Congratulaaaaaaaations! We are happy to tell you that this contest was a great success, you do have indeed A LOVE FOR JAPAN! Many of you sent us media about food, Geishas and dolls, but we also got very surprising entries about gardens, peace and respect. You guys did a great job and some of your entries were also displayed at ADK's Headquarters in Tokyo! Congratz! Let's see now who made it to the podium, it’s time for us to announce the winners for both categories: video and prints.
Please find the Jury's comments in italics, followed by some words that the winners wanted to share about eYeka and the contest. For the videos: First Prize of EUR 5,000 goes to antonio (Italy) with his great video Japan and Beyond. Craftsmanship and minimalism, which are definitely the strenght of Japanese culture, are well illustrated. Simple but very sophisticated executions enables to convey the depth of Japanese culture. 
I've heard about eYeka a few months ago from a friend who participated in a contest, and I immediately liked the website's concept and democratic spirit. Stand for Japan appeared to be the ideal "first project" to begin a relationship with eYeka. I had an idea and I called a Photographer friend to help me. A Producer that usually works with me convinced Feng (Keen) Zheng, a talented young sushi chef from a great New York restaurant, to join us. We brought in a couple of Salmons from Chinatown and shot the video in a couple of hours in a studio in Manhattan. Lullatone, a band based in Nagoya, Japan, gave us their music and I asked Saori Yamamoto to edit the image on it-- because she was both Japanese and the best editor I knew.
Second Prize of EUR 2,000 goes to raphaele (France) with the original Japan's details Amazed with thorough attention to details in Japanese culture, from a very unique perspective Japanese people cannot think of.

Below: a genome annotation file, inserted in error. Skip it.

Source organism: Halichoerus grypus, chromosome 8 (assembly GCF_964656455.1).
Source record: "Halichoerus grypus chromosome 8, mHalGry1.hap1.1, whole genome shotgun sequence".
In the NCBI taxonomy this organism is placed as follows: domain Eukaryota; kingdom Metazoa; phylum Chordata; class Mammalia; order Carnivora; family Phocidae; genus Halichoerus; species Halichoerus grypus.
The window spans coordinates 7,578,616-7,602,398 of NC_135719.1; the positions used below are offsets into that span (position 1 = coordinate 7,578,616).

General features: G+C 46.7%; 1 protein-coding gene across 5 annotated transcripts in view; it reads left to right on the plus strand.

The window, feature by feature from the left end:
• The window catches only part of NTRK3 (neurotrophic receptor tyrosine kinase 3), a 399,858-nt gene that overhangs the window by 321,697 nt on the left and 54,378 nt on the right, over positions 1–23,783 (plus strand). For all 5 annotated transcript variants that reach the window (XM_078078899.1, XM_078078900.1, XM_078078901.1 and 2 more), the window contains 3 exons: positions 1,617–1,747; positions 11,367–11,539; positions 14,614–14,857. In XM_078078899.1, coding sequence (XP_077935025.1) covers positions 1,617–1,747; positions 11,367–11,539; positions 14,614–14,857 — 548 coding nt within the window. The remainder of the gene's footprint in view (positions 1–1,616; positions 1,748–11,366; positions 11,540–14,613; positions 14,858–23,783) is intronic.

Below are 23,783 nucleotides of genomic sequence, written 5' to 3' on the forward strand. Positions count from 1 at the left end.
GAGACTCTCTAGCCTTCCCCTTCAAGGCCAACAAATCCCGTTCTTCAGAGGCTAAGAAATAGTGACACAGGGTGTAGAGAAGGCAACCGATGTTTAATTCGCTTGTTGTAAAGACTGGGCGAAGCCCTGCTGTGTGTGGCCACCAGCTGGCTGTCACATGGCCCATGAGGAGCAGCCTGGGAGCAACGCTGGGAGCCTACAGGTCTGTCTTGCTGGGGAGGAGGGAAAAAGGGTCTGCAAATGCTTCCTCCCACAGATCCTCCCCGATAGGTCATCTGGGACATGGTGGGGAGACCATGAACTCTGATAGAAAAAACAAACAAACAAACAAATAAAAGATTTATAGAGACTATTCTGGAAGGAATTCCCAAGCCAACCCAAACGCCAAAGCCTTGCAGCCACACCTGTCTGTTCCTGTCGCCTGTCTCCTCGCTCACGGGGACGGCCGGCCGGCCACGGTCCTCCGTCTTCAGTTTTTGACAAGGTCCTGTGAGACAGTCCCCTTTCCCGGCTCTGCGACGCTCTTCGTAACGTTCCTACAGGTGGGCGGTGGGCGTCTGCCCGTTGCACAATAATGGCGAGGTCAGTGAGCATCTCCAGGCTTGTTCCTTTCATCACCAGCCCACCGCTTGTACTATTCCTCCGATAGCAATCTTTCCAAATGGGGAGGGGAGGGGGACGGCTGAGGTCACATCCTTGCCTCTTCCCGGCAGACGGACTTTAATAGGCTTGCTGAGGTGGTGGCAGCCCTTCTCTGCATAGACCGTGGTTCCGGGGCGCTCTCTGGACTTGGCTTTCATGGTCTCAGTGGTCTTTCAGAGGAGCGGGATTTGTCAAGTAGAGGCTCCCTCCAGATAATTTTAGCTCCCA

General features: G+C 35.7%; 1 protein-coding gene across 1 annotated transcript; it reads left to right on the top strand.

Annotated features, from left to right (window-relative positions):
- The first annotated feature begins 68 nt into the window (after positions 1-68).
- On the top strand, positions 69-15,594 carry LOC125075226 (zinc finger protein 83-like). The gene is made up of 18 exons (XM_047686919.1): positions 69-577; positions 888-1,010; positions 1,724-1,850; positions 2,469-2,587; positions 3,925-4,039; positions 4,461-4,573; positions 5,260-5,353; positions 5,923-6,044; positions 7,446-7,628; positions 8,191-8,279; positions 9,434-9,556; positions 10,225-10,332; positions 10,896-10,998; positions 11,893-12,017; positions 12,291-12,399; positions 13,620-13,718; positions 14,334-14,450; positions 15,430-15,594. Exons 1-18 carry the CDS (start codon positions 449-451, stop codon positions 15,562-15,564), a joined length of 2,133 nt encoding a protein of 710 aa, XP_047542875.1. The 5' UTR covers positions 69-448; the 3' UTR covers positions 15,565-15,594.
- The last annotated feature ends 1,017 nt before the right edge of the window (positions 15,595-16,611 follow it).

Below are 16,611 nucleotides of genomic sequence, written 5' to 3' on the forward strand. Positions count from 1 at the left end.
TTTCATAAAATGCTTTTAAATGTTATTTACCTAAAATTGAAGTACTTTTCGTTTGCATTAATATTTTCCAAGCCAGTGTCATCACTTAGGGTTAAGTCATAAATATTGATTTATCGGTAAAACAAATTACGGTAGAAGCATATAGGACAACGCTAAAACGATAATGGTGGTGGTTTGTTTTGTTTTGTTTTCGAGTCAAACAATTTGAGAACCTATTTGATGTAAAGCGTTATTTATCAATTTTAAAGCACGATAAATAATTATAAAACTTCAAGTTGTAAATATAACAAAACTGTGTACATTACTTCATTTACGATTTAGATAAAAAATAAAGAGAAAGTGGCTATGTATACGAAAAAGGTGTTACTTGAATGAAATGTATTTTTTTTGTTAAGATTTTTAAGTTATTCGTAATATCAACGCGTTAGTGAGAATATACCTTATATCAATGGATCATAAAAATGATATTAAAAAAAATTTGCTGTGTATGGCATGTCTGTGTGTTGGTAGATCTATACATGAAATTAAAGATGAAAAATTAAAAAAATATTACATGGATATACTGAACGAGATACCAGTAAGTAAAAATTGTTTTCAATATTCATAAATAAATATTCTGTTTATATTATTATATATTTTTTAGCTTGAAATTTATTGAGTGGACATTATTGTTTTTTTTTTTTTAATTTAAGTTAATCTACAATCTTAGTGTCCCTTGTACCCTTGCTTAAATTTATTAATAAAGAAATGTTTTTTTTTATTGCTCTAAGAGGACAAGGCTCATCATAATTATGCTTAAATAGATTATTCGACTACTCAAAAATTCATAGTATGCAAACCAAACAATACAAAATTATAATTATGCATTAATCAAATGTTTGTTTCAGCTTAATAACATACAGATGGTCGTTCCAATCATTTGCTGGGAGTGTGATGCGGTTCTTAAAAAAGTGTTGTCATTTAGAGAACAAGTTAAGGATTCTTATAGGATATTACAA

I find out eyeka when I was surfing on the internet looking for call for entries. I choose to participate in a contest when I need money and that the subject inspires me. I was inspired by the Japan contest because I've been there, liked it and had a lot to say. My creative process is: first I think about what I want to say and try to find images that will not only illustrate my point but add something to it.
Third Prize of EUR 1,000 goes to folarinpearse (Nigeria) with his unexpected Question from Africa Love for Japanese animations is lively depicted. This work would make every Japanese smile and realize the impact of its exported culture one can be proud of.
Where do I start. I'm a video director, animator and graphic designer. I have a couple of friends who introduced me to the site and I saw it as an avenue to get an international audience for my work. The Stand for Japan contest made me realize that we do have a fascination for Japanese culture. From clothing to food, cartoons to gadgets. But for me personally it's manga! I've been watching  them long before I was old enough to watch them. I love the detail and dedication in the animation. As an animator myself I understand the amount of work it takes and I appreciate it on every level. Unfortunately, there are not too many of people like me around who animate so I work alone most of the time. In Question from Africa, I got my friends who actually get together on Saturday nights to watch movies (Mangas included). So they were re enacting what they do every week.
For the prints: First Prize of EUR 2,500 goes to remille (France) with his photo of Mr Fuji While showing popular motif Mount Fuji, this work stands out as it brings to light the way the Japanese interact with nature and the meaning to it. View of quietly waiting for the sunrise in hope also resonates with the mind of many Japanese people today.